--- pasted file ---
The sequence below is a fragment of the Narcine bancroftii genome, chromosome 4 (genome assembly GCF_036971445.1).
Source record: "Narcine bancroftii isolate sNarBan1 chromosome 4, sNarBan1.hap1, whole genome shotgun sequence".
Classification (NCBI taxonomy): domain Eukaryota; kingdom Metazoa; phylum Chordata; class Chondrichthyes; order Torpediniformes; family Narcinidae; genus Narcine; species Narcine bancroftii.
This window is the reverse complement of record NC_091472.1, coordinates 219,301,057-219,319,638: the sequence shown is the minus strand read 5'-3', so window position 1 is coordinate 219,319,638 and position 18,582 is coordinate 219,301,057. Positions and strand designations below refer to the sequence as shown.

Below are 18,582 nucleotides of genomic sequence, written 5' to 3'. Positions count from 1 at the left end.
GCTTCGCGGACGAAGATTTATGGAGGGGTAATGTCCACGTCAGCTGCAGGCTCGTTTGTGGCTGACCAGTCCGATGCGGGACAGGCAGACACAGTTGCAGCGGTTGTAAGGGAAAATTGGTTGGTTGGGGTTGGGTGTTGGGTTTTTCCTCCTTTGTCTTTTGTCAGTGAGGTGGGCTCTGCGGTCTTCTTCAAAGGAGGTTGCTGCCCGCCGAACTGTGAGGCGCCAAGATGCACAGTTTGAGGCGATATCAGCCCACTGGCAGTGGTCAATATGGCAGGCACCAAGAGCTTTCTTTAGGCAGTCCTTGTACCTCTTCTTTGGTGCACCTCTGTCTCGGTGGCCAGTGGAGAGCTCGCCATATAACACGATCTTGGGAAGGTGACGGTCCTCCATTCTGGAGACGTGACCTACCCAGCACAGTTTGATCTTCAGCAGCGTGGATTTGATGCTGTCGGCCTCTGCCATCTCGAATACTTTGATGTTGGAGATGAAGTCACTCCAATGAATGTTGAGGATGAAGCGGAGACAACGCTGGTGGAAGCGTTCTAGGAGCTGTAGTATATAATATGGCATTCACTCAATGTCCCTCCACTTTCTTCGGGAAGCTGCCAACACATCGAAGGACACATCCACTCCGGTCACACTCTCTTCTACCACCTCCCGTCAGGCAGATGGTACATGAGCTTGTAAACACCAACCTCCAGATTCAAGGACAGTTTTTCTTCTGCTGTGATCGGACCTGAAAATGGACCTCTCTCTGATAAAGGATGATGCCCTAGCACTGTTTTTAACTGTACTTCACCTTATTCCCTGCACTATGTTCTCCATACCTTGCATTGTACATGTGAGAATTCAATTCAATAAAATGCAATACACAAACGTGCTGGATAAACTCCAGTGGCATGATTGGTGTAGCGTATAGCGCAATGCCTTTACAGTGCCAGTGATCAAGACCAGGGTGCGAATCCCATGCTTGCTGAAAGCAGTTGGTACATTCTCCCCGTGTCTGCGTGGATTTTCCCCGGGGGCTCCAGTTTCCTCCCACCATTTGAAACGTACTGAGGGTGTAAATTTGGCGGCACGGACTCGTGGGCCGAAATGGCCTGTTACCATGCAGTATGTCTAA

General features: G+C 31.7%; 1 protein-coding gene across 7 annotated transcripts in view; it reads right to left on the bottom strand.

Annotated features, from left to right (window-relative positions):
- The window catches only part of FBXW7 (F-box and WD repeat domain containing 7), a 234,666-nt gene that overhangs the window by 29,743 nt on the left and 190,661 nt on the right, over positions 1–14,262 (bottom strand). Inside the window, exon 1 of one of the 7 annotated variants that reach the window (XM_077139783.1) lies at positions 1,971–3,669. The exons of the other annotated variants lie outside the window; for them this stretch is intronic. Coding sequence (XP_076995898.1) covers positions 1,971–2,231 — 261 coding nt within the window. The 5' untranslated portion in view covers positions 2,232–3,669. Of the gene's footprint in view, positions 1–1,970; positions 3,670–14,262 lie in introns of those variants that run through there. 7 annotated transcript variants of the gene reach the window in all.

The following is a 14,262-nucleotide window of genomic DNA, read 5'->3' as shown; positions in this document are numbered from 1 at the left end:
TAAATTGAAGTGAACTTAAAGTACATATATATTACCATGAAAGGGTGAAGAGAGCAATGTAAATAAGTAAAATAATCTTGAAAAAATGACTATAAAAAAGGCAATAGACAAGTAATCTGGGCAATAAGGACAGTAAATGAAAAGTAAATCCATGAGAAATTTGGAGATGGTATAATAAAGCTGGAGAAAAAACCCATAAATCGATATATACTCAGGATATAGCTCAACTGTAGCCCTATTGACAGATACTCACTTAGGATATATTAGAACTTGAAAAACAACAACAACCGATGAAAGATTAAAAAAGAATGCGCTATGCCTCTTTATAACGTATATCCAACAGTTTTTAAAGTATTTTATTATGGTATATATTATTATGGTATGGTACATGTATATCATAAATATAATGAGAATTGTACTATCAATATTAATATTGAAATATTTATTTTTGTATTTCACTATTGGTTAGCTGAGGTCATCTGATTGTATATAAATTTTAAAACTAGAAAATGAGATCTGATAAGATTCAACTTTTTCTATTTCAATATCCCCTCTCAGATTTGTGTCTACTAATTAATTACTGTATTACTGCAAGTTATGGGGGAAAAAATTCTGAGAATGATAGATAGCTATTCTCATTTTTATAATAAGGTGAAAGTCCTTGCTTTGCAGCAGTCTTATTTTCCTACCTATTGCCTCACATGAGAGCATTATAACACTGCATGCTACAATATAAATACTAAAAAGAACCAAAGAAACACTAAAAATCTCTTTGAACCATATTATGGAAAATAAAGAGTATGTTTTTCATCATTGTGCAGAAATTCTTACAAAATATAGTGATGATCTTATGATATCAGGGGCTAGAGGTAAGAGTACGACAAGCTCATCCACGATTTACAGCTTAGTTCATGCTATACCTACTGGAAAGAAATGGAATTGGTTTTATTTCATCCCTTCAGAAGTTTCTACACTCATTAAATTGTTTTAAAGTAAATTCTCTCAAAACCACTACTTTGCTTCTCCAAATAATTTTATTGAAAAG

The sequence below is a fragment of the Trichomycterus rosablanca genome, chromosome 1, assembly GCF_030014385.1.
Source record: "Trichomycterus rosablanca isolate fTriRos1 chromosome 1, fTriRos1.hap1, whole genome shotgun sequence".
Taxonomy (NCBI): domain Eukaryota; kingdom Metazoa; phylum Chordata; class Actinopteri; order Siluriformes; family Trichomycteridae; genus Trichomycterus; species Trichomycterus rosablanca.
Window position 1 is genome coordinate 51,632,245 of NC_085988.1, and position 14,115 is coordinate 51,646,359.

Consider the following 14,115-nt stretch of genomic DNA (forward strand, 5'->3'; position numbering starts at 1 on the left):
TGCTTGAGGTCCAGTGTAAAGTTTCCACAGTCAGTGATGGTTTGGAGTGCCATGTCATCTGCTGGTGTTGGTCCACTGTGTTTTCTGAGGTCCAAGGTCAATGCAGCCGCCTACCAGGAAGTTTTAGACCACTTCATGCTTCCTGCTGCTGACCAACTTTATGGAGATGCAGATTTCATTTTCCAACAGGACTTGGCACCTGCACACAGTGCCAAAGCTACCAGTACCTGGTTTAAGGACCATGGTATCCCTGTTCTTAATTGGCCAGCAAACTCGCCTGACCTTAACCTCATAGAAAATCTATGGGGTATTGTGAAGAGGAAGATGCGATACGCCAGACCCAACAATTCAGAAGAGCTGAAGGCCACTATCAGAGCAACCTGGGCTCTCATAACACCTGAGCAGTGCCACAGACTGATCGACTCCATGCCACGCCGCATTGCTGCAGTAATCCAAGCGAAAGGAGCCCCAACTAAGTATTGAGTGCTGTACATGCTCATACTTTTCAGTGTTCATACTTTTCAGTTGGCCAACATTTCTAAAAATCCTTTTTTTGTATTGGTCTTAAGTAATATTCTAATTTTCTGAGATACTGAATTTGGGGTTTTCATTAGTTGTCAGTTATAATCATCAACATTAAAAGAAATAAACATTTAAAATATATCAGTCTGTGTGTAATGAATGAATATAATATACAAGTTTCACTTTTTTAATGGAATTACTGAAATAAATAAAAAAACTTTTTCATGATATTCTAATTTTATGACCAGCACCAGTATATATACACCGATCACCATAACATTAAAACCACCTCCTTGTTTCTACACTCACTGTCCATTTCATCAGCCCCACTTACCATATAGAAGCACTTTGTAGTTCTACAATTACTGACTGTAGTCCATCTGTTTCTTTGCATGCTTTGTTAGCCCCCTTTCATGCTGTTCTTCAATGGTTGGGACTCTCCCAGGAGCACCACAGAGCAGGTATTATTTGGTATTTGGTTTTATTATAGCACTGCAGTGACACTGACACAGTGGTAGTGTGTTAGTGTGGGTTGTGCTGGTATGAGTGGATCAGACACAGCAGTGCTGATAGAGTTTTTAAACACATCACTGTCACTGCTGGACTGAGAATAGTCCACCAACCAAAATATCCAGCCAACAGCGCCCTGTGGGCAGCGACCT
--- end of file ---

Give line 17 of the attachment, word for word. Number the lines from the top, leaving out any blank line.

TGCTTGAGGTCCAGTGTAAAGTTTCCACAGTCAGTGATGGTTTGGAGTGCCATGTCATCTGCTGGTGTTGGTCCACTGTGTTTTCTGAGGTCCAAGGTCAATGCAGCCGCCTACCAGGAAGTTTTAGACCACTTCATGCTTCCTGCTGCTGACCAACTTTATGGAGATGCAGATTTCATTTTCCAACAGGACTTGGCACCTGCACACAGTGCCAAAGCTACCAGTACCTGGTTTAAGGACCATGGTATCCCTGTTCTTAATTGGCCAGCAAACTCGCCTGACCTTAACCTCATAGAAAATCTATGGGGTATTGTGAAGAGGAAGATGCGATACGCCAGACCCAACAATTCAGAAGAGCTGAAGGCCACTATCAGAGCAACCTGGGCTCTCATAACACCTGAGCAGTGCCACAGACTGATCGACTCCATGCCACGCCGCATTGCTGCAGTAATCCAAGCGAAAGGAGCCCCAACTAAGTATTGAGTGCTGTACATGCTCATACTTTTCAGTGTTCATACTTTTCAGTTGGCCAACATTTCTAAAAATCCTTTTTTTGTATTGGTCTTAAGTAATATTCTAATTTTCTGAGATACTGAATTTGGGGTTTTCATTAGTTGTCAGTTATAATCATCAACATTAAAAGAAATAAACATTTAAAATATATCAGTCTGTGTGTAATGAATGAATATAATATACAAGTTTCACTTTTTTAATGGAATTACTGAAATAAATAAAAAAACTTTTTCATGATATTCTAATTTTATGACCAGCACCAGTATATATACACCGATCACCATAACATTAAAACCACCTCCTTGTTTCTACACTCACTGTCCATTTCATCAGCCCCACTTACCATATAGAAGCACTTTGTAGTTCTACAATTACTGACTGTAGTCCATCTGTTTCTTTGCATGCTTTGTTAGCCCCCTTTCATGCTGTTCTTCAATGGTTGGGACTCTCCCAGGAGCACCACAGAGCAGGTATTATTTGGTATTTGGTTTTATTATAGCACTGCAGTGACACTGACACAGTGGTAGTGTGTTAGTGTGGGTTGTGCTGGTATGAGTGGATCAGACACAGCAGTGCTGATAGAGTTTTTAAACACATCACTGTCACTGCTGGACTGAGAATAGTCCACCAACCAAAATATCCAGCCAACAGCGCCCTGTGGGCAGCGACCT